Bottom Falls Out of CryptoPunk NFTs, Google Teases New AR Glasses, iPod Touch Retires After 21 Years

If it’s Thursday it’s time for the Top Tech News of the Week, Week, eeek! I’m on with  Mark Starling, John, and the First News 570 crew. This week’s top tech stories: bottom falls out of CryptoPunk NFTs, iPod Touch retires after 21, and Google teases new AR glasses. You can listen to Mark and I point and laugh while talking about the wild and crazy technology world every Thursday morning, LIVE at 6:43am Eastern by tuning into WWNC on the iHeartRadio app.

Just a Little Bulky


If it’s not, it should be. The digital gods giveth, and earlier this week they tooketh away. Earlier this week, the CryptoPunks Twitter Bot (I feel a certain kind of way about reporting breaking news from a bot), tweeted that the CryptoPunk NFT sold on Monday for $139,000. Not a bad sum for a computer generated image, but its last trading price was $1.03 million in October. That’s one-tenth the last value. This news has caused speculation that the NFT market is starting to cool off. Speculators think the digital image NFT market is over. I think there are some really great applications of the technology. Purchasing digital art in hopes of a rise in value however isn’t one I think is.

Meanwhile, don’t forget to pick up one of the absolutely, only 5 of a kind, First News 570 NFTs.


The iPod is one of the most innovative products of all time. I remember when Apple teased its phone and MP3 player leanings with a joint Motorola phone/music player product. Apple released the iPod shortly after that project in 2001. It could hold an unwieldy at the time, 1000 tracks of music. In 2007, the same team that built the iPhone, built the iPod Touch. An iPhone replacement for kids who don’t need a phone but one (like my 11 year old) that played only music and installed non-dialer apps. Apple is discontinuing the iTouch this week and will sell the while supplies last. It’s last update came in 2019. I’ve never owned one since I had the phone, but the device was a handy replacement for prototyping and is a great music player. It will be missed.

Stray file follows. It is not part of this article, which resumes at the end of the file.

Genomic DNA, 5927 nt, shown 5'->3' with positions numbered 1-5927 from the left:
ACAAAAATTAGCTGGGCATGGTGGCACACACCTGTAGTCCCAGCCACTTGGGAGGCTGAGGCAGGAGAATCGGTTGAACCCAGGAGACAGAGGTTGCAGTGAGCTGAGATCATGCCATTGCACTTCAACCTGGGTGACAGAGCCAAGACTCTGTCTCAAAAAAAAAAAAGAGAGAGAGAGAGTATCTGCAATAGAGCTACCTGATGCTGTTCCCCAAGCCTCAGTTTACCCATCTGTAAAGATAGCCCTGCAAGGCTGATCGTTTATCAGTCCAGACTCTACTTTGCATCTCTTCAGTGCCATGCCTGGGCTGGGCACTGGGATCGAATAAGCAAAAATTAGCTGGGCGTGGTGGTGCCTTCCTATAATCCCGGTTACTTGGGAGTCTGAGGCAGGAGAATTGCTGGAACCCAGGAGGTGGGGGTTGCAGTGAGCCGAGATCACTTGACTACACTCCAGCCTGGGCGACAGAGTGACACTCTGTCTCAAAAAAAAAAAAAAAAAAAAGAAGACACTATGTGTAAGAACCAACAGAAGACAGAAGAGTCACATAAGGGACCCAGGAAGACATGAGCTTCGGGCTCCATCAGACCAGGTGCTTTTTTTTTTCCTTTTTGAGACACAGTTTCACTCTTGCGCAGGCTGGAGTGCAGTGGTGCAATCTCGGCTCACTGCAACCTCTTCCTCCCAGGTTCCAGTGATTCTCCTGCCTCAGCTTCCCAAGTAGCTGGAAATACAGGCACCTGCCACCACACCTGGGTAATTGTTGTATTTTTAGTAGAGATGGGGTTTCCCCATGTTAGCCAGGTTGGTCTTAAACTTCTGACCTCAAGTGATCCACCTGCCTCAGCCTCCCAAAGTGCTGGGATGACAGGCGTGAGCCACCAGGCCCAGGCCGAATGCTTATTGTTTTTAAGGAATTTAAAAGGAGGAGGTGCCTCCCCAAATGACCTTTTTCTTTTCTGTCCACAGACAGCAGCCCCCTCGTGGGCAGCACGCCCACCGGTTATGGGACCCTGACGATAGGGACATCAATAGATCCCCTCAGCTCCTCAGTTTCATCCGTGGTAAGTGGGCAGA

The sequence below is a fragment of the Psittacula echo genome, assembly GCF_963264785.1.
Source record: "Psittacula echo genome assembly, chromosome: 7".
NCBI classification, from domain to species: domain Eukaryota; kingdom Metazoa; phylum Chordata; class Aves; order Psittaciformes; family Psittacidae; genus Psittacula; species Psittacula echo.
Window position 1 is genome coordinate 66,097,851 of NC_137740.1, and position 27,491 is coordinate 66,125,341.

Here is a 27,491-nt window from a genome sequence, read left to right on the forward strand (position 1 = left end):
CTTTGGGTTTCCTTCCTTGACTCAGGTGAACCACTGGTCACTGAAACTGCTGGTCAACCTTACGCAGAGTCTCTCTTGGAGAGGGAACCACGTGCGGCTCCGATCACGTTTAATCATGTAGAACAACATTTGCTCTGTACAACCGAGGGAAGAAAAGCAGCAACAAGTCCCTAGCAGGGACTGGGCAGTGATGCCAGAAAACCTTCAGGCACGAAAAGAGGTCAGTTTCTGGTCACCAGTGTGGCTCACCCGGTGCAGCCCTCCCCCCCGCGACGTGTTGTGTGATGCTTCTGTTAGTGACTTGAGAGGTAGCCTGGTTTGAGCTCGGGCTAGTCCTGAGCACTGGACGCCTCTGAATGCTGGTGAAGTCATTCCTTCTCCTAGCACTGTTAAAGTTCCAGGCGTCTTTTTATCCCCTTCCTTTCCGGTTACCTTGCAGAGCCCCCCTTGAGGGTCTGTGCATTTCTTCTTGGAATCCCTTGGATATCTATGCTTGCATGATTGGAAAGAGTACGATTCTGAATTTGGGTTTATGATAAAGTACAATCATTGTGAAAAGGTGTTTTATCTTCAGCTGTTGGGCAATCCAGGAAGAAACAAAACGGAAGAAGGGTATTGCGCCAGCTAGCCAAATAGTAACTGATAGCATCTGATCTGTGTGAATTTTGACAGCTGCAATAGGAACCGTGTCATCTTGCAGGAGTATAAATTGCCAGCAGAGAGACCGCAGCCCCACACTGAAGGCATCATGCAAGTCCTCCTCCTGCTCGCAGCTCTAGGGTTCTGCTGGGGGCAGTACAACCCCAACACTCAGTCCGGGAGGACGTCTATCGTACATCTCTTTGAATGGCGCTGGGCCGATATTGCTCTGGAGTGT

Keep trying until it works. Technology companies have been trying to bring computing to eye glasses since the early 90’s. Google has been trying to ship its glasses concept since the mid-aughts. Their first release was met with ridicule, but they may have finally found their stride. Showing how ordinary tech has become, Google’s I/O conference was this week to little fanfare. There, Google teased it’s new Google glasses concept that looks like regular, ordinary glasses. The devices features augmented reality driven translation. It might be the killer app for a glasses based device without turning into a privacy issue. Google hasn’t specified when, or if, the glasses will be made available. I’m hoping they will be, because my eyesight is showing its age.


Demystifying Computing

Have you ever looked at the screen and wondered what’s going on in there? Coming in time for the holidays, Seven Brief Lessons on Computing is a fast and entertaining read that shares how computers work for the curious.

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